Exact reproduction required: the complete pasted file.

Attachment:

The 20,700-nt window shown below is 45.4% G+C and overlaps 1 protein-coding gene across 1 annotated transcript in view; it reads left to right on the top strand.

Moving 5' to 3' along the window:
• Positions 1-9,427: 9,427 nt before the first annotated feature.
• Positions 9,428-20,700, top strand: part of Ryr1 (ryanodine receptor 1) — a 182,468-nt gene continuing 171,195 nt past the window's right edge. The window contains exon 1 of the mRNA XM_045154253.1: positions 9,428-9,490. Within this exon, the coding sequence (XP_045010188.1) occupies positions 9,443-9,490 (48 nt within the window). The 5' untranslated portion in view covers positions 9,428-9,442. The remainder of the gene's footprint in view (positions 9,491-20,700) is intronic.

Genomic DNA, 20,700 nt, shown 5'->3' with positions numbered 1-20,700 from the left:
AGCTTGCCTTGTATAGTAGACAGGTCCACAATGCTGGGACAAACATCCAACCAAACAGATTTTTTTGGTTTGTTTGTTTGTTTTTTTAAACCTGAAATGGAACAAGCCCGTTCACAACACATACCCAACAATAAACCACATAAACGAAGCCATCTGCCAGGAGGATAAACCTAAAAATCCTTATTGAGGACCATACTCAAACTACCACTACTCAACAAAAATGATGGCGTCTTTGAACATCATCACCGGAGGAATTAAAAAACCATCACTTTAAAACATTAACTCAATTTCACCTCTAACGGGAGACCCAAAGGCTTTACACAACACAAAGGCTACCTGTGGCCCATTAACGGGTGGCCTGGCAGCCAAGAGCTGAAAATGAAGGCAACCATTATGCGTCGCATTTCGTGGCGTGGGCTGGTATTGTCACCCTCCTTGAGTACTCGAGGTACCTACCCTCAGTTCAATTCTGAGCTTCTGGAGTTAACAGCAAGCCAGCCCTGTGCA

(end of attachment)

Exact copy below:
The 20,700-nt window shown below is 45.4% G+C and overlaps 1 protein-coding gene across 1 annotated transcript in view; it reads left to right on the top strand.

Moving 5' to 3' along the window:
• Positions 1-9,427: 9,427 nt before the first annotated feature.
• Positions 9,428-20,700, top strand: part of Ryr1 (ryanodine receptor 1) — a 182,468-nt gene continuing 171,195 nt past the window's right edge. The window contains exon 1 of the mRNA XM_045154253.1: positions 9,428-9,490. Within this exon, the coding sequence (XP_045010188.1) occupies positions 9,443-9,490 (48 nt within the window). The 5' untranslated portion in view covers positions 9,428-9,442. The remainder of the gene's footprint in view (positions 9,491-20,700) is intronic.

Genomic DNA, 20,700 nt, shown 5'->3' with positions numbered 1-20,700 from the left:
AGCTTGCCTTGTATAGTAGACAGGTCCACAATGCTGGGACAAACATCCAACCAAACAGATTTTTTTGGTTTGTTTGTTTGTTTTTTTAAACCTGAAATGGAACAAGCCCGTTCACAACACATACCCAACAATAAACCACATAAACGAAGCCATCTGCCAGGAGGATAAACCTAAAAATCCTTATTGAGGACCATACTCAAACTACCACTACTCAACAAAAATGATGGCGTCTTTGAACATCATCACCGGAGGAATTAAAAAACCATCACTTTAAAACATTAACTCAATTTCACCTCTAACGGGAGACCCAAAGGCTTTACACAACACAAAGGCTACCTGTGGCCCATTAACGGGTGGCCTGGCAGCCAAGAGCTGAAAATGAAGGCAACCATTATGCGTCGCATTTCGTGGCGTGGGCTGGTATTGTCACCCTCCTTGAGTACTCGAGGTACCTACCCTCAGTTCAATTCTGAGCTTCTGGAGTTAACAGCAAGCCAGCCCTGTGCA